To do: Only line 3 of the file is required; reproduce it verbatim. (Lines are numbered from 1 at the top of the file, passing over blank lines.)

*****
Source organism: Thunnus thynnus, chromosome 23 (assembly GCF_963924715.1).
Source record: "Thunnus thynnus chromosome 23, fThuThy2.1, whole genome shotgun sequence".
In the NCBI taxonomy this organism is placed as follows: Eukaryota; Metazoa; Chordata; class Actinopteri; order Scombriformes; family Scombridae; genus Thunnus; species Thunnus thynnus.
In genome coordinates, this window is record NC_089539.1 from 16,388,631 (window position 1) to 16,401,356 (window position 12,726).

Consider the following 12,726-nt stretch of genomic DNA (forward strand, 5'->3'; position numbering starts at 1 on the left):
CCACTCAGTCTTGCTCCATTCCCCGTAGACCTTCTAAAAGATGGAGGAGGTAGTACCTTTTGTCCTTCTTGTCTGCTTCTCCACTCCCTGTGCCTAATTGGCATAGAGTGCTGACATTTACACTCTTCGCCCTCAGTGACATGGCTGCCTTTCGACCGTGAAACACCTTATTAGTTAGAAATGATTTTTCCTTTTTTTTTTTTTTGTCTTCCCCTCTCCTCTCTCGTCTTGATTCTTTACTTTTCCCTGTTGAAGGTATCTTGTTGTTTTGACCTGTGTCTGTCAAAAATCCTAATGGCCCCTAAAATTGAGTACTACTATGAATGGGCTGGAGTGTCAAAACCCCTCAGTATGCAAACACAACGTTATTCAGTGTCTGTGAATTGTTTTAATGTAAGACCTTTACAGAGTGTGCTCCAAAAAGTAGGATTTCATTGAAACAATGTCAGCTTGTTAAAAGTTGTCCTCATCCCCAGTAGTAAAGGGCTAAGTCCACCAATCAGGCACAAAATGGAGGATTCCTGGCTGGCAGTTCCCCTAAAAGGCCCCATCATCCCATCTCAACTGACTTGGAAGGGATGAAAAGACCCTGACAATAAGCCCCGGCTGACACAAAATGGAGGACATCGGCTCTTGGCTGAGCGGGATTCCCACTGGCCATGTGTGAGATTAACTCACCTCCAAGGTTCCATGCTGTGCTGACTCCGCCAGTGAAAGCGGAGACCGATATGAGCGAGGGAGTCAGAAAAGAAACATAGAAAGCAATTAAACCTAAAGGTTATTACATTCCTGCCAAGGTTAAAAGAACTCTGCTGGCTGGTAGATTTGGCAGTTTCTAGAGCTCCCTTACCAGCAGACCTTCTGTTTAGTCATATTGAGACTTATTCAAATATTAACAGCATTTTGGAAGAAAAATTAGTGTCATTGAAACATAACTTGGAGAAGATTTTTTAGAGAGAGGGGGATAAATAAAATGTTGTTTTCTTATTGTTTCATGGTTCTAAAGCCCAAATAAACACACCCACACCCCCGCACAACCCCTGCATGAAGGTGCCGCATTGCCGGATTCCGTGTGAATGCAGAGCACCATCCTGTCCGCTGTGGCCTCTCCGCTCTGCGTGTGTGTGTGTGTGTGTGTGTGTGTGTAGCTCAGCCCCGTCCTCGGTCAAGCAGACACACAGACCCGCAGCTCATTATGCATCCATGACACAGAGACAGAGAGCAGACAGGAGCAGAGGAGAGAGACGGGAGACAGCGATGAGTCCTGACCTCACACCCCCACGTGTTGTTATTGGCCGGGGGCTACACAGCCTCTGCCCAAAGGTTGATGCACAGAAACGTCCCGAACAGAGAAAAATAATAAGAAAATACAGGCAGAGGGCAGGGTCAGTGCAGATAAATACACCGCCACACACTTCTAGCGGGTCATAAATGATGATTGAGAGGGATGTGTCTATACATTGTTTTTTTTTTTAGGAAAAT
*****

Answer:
In the NCBI taxonomy this organism is placed as follows: Eukaryota; Metazoa; Chordata; class Actinopteri; order Scombriformes; family Scombridae; genus Thunnus; species Thunnus thynnus.